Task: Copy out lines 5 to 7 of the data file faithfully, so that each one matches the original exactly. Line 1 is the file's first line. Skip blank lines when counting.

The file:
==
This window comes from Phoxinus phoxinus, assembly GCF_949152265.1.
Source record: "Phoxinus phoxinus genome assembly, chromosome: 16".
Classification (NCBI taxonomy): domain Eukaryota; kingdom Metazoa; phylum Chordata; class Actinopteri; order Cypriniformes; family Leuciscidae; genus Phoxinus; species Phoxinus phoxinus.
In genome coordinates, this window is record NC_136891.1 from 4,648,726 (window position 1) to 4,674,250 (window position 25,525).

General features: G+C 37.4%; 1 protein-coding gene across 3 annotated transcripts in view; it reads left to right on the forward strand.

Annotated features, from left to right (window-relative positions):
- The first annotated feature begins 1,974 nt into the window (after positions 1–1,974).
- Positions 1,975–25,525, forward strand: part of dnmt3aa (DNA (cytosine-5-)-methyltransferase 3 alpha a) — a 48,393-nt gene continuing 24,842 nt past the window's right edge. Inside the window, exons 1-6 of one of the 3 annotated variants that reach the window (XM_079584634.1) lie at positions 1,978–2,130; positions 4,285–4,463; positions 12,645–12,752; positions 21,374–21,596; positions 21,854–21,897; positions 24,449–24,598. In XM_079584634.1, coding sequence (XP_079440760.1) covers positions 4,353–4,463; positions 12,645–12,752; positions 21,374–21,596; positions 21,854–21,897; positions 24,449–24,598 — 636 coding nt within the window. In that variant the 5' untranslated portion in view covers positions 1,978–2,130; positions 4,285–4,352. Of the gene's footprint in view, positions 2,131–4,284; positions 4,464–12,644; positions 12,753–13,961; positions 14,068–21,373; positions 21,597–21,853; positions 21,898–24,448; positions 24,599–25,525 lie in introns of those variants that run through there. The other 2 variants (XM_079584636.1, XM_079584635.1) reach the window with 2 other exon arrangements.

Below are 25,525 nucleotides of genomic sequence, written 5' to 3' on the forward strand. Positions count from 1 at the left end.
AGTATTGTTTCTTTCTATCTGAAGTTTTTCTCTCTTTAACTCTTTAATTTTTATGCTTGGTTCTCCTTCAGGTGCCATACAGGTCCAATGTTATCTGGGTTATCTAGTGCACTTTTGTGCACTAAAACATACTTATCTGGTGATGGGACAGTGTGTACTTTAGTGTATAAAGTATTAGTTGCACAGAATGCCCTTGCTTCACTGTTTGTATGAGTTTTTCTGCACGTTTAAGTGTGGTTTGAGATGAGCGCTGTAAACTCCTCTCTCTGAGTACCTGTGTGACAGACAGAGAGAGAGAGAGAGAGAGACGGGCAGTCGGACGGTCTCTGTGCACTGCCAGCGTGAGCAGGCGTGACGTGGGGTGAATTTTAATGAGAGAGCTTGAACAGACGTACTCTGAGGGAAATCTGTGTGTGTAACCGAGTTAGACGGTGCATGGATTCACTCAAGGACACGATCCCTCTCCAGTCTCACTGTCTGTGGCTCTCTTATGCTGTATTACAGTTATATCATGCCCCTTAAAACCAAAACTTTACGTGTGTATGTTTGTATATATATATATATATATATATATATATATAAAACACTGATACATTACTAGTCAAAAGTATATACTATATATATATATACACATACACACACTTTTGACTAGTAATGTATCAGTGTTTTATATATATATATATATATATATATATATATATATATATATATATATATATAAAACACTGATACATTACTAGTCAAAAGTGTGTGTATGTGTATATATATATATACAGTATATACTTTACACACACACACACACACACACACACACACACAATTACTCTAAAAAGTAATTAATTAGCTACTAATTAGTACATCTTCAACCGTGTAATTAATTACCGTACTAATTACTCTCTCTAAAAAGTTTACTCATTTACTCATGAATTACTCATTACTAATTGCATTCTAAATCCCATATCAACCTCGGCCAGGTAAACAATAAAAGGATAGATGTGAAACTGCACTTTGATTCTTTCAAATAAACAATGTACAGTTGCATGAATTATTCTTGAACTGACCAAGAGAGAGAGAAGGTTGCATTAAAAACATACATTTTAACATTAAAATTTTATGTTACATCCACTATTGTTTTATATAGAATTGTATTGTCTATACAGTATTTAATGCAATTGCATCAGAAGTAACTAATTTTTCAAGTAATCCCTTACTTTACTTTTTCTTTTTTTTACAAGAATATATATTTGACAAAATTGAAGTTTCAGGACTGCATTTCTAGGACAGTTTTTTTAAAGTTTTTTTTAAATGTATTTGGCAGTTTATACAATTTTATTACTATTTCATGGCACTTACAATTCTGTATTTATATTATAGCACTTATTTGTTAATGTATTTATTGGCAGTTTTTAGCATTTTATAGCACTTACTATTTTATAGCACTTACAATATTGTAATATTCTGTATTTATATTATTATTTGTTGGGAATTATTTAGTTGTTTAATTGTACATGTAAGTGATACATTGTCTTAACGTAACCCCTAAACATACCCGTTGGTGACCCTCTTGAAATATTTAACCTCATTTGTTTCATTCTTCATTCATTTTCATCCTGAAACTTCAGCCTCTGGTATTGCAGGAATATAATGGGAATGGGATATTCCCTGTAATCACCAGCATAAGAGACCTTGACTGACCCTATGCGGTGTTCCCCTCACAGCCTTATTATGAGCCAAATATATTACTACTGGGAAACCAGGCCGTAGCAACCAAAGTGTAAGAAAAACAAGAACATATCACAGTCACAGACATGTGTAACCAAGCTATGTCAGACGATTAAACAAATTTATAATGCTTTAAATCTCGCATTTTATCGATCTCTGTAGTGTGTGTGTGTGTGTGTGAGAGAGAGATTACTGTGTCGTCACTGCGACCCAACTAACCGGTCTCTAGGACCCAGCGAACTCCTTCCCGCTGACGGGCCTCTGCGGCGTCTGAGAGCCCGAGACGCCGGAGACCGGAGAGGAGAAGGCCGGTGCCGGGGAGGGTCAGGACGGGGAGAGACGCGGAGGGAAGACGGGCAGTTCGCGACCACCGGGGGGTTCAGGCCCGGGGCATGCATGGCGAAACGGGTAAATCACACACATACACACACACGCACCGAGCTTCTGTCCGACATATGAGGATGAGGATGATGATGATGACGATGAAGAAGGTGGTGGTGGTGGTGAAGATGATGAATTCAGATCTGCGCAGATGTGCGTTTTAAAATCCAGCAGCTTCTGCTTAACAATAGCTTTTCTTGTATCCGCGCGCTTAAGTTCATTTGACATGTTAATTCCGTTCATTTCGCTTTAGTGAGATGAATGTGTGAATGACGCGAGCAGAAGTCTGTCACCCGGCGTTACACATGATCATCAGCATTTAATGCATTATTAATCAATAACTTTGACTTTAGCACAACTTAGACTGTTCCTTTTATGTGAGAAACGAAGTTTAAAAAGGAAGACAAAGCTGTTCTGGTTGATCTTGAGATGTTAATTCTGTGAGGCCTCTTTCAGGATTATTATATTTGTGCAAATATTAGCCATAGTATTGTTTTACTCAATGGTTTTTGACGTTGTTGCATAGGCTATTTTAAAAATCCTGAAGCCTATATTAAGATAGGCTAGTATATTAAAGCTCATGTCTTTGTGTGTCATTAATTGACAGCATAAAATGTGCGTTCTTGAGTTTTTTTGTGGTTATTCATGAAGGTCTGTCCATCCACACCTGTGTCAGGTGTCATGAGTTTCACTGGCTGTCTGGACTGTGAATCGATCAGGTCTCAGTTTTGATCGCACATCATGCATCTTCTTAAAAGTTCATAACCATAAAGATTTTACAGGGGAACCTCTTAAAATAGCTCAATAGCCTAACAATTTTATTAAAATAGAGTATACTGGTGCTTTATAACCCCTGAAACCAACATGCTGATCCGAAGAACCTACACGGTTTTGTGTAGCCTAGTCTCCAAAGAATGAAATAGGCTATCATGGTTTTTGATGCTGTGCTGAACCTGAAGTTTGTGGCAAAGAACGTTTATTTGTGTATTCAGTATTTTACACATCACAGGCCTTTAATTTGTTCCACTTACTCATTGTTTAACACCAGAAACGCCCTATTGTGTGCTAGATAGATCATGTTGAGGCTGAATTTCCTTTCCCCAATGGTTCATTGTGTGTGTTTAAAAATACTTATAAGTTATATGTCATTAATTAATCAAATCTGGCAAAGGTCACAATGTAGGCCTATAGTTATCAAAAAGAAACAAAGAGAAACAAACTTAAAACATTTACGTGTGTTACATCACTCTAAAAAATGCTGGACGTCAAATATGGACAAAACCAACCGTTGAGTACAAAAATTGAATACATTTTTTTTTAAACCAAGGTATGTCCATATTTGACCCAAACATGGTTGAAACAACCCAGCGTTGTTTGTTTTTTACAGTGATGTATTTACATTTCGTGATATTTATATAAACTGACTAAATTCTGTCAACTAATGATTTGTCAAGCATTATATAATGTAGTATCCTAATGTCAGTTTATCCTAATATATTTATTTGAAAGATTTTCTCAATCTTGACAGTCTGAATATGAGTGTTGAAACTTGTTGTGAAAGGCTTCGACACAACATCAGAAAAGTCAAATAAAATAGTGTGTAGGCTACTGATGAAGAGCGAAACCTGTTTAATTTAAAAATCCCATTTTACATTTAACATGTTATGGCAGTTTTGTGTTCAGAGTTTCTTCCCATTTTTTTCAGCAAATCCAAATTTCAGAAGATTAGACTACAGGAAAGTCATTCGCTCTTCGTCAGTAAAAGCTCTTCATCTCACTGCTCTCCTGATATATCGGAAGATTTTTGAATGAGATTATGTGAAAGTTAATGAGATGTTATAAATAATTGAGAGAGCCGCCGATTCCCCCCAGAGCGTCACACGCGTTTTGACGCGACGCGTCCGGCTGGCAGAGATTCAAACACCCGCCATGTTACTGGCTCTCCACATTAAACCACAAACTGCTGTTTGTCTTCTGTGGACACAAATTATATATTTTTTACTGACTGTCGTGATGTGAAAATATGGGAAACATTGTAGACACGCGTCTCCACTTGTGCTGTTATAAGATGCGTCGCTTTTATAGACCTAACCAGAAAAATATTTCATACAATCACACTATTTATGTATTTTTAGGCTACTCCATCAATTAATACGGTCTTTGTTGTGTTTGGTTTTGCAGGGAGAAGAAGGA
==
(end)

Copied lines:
General features: G+C 37.4%; 1 protein-coding gene across 3 annotated transcripts in view; it reads left to right on the forward strand.

Annotated features, from left to right (window-relative positions):
- The first annotated feature begins 1,974 nt into the window (after positions 1–1,974).